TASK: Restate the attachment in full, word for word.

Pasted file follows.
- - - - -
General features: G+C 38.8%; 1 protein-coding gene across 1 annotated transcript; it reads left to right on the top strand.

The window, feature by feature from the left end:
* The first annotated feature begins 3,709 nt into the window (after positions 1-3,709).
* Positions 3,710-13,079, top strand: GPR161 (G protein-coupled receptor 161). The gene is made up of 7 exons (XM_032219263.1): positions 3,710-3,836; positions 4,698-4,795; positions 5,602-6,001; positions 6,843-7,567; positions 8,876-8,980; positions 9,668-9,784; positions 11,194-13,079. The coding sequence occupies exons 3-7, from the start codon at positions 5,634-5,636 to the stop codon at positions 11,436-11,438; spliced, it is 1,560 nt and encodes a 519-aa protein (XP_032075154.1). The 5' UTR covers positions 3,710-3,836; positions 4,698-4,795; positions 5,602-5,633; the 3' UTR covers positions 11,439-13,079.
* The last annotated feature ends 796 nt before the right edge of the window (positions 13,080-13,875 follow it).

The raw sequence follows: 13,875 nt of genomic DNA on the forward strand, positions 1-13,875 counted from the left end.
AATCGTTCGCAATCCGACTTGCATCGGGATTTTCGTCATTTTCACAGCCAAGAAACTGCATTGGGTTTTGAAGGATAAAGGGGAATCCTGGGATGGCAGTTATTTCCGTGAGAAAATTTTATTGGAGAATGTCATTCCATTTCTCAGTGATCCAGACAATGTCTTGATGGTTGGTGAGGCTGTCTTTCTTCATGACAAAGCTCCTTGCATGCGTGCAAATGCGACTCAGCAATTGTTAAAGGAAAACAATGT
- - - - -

General features: G+C 38.8%; 1 protein-coding gene across 1 annotated transcript; it reads left to right on the top strand.

The window, feature by feature from the left end:
* The first annotated feature begins 3,709 nt into the window (after positions 1-3,709).
* Positions 3,710-13,079, top strand: GPR161 (G protein-coupled receptor 161). The gene is made up of 7 exons (XM_032219263.1): positions 3,710-3,836; positions 4,698-4,795; positions 5,602-6,001; positions 6,843-7,567; positions 8,876-8,980; positions 9,668-9,784; positions 11,194-13,079. The coding sequence occupies exons 3-7, from the start codon at positions 5,634-5,636 to the stop codon at positions 11,436-11,438; spliced, it is 1,560 nt and encodes a 519-aa protein (XP_032075154.1). The 5' UTR covers positions 3,710-3,836; positions 4,698-4,795; positions 5,602-5,633; the 3' UTR covers positions 11,439-13,079.
* The last annotated feature ends 796 nt before the right edge of the window (positions 13,080-13,875 follow it).

The raw sequence follows: 13,875 nt of genomic DNA on the forward strand, positions 1-13,875 counted from the left end.
AATCGTTCGCAATCCGACTTGCATCGGGATTTTCGTCATTTTCACAGCCAAGAAACTGCATTGGGTTTTGAAGGATAAAGGGGAATCCTGGGATGGCAGTTATTTCCGTGAGAAAATTTTATTGGAGAATGTCATTCCATTTCTCAGTGATCCAGACAATGTCTTGATGGTTGGTGAGGCTGTCTTTCTTCATGACAAAGCTCCTTGCATGCGTGCAAATGCGACTCAGCAATTGTTAAAGGAAAACAATGT